It’s the End of the School Year as We Know It
Hard as it may be to believe, the school year is almost over… actually, it’s probably not that hard to believe! You are probably seeing signs of “summer fever” in your child: daydreaming, less focus on school work and more on socializing or spending time outdoors, resistance to completing tasks at home and at school. But it is important that your child end the school year well, going out on a high note rather than dashing pell-mell away from the classroom.
Education blogger and social worker Annabelle Fell feels that one of the best ways to end the school year positively is with some introspection. In a 2011 piece on the Huffington Post Canada, she lists eight questions that ask students “to take a wide-angle lens to the past year. By looking at the school year through this lens, kids can start to see the bigger picture, beyond their report cards, in order to appreciate their accomplishments and think about their challenges.” These questions are:
- What was the best part of the year?
- What was the worst part of the year?
- Do you have the same friends now as you did at the beginning of the year? If not, why not?
- Were you a good friend to your friends and were they good to you? How so? If not, is there anything you can do to change things?
- If you had to give one piece of advice to a kid who will be going into the grade you just finished, what would you tell her?
- What did you learn about yourself this year?
- On a scale of one to 10, with 10 being GREAT, how would you rate the school year overall? Why?
- Is there anything that you could do differently next year to make it an even better year?
These questions (or some age-appropriate, personalized facsimile thereof) don’t have to be treated as yet another end-of-year assessment. You could bring them up casually on the drive to or home from school or even at the dinner table. And you might want to consider asking them one or two at a time rather than all at once (particularly for younger kids) so that your child does not feel like she’s getting interrogated. Also, framing the question(s) with a statement about the fact that you are hoping to help your child end the school year on a good note can go a long way towards drawing out more thoughtful and productive responses, rather than a suspicious, “I don’t KNOW, Dad. Why are you asking me THAT?!?” If something comes up that is surprising or that you think needs further discussion, this doesn’t have to be the end of the dialogue. You can use these questions as a jumping-off-point for helping your child prepare for the upcoming year as well, and you may even be able to help her address some ongoing issues that she may have been hoping to bring up.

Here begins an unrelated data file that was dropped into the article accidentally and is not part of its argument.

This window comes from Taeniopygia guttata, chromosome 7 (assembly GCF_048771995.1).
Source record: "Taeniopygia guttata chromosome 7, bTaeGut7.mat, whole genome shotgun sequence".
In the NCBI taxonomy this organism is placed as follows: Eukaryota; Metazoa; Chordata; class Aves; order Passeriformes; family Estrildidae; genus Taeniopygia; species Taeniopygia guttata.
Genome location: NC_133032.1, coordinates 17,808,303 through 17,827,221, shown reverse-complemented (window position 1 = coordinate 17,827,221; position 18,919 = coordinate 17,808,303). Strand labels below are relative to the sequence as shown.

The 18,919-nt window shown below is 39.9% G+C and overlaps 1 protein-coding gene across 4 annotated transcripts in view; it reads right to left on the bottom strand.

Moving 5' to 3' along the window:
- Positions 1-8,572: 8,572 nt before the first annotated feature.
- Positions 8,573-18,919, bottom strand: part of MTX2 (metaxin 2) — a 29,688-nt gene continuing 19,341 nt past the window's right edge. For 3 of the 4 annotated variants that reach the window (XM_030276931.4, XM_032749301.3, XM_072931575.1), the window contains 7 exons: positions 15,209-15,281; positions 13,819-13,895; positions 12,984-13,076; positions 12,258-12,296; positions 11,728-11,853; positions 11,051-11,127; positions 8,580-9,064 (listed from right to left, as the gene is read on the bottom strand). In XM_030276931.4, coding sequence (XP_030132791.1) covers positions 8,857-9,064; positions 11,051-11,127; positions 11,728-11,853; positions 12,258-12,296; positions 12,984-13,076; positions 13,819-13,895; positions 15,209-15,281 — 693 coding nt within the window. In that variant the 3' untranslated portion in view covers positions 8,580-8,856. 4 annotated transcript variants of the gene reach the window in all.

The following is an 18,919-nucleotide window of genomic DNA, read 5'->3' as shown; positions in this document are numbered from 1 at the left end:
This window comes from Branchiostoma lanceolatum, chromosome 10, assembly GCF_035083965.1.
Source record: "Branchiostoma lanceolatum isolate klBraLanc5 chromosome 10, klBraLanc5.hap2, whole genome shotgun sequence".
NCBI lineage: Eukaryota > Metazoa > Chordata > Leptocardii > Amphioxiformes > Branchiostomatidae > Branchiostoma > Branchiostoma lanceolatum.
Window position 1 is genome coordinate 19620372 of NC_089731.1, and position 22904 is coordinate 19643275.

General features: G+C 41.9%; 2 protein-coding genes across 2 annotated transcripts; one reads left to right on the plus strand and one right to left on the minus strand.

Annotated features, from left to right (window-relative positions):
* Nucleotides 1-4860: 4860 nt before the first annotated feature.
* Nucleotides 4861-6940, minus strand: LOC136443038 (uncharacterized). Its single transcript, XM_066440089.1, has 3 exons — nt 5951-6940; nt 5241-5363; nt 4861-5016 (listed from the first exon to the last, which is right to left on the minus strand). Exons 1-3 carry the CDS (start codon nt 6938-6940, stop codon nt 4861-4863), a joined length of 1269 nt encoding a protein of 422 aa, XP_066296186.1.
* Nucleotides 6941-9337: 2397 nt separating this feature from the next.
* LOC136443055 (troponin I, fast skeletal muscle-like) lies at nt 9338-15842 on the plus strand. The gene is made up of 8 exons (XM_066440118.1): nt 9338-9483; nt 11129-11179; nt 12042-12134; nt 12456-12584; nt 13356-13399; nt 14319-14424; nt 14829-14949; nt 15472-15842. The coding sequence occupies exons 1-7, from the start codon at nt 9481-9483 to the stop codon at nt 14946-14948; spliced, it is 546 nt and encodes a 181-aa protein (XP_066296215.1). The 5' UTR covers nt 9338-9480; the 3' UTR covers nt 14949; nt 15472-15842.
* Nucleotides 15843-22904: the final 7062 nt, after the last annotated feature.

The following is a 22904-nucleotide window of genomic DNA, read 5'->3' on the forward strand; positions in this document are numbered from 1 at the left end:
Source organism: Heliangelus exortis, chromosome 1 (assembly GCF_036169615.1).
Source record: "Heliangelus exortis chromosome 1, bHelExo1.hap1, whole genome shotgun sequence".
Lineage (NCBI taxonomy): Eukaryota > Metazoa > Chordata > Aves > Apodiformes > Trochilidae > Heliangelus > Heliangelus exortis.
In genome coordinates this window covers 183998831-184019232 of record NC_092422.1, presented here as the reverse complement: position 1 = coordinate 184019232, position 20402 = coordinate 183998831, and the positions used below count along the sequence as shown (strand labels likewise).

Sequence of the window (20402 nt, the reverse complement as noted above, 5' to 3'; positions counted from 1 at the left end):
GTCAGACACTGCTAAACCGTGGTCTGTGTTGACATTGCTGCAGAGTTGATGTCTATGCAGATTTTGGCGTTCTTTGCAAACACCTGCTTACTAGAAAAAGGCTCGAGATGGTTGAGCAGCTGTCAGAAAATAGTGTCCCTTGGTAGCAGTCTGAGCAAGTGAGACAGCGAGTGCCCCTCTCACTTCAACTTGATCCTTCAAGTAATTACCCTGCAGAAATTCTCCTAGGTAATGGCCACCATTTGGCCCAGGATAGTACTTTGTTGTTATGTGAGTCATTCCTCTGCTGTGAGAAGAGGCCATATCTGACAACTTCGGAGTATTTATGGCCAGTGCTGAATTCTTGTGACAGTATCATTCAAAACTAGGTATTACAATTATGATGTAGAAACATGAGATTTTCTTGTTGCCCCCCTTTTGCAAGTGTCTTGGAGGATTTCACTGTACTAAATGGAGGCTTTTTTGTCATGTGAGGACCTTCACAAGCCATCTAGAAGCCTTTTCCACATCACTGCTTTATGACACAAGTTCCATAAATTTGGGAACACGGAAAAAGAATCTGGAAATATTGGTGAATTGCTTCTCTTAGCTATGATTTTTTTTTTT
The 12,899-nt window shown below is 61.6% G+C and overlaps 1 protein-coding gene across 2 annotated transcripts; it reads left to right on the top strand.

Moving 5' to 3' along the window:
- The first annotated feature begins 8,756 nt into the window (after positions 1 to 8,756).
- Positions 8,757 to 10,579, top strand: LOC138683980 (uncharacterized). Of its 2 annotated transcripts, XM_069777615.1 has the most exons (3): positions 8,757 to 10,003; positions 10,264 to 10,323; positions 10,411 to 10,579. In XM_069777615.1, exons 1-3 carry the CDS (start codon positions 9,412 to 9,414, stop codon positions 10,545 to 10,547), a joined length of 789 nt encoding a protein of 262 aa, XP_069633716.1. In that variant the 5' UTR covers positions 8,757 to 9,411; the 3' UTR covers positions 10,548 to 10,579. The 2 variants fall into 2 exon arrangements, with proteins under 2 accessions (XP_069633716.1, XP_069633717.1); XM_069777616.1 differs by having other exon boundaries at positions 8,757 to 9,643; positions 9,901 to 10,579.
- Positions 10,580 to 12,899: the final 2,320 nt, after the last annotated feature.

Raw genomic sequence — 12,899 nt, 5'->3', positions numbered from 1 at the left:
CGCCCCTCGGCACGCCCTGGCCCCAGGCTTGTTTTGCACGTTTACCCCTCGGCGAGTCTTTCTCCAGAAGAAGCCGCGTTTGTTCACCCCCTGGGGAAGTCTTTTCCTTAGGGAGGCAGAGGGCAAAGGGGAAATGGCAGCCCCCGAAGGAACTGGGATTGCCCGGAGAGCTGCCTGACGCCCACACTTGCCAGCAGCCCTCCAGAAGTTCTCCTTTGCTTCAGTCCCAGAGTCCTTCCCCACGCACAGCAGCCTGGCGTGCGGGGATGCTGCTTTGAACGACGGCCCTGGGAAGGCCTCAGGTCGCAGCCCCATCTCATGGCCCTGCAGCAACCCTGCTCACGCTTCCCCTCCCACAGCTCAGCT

It’s also important to encourage your child not to “check out” during these last couple weeks of school. That means continuing to turn in work of a quality she can be proud of, sticking with lessons and tutoring and regularly scheduled activities, and not letting established habits of organization fall by the wayside.
For younger students, it’s likely their teachers will be sending home a plethora of completed work that has been collected throughout the year. For older students, they may be getting back recent projects or papers in each and every one of their subjects. Add this to the papers that may have been accumulating in their folders, binders and backpacks, and you have the potential for a virtual paper avalanche at home! Make sure that your child doesn’t just dump it all in his room, creating clutter and disorganization, by following the OHIO rule – Only Handle It Once. Take all of this paperwork and either file it or recycle it as soon as possible after it comes home.
By looking back on the dwindling school year in a thoughtful and introspective way and by making sure that good habits started during the year are maintained as it draws to a close, your child is closing the door on the current year in a positive and productive way. This will allow him to start the summer off on the right foot and be better prepared to start the process all over again in September. Have a terrific summer, and we’ll see you at Engaging Minds!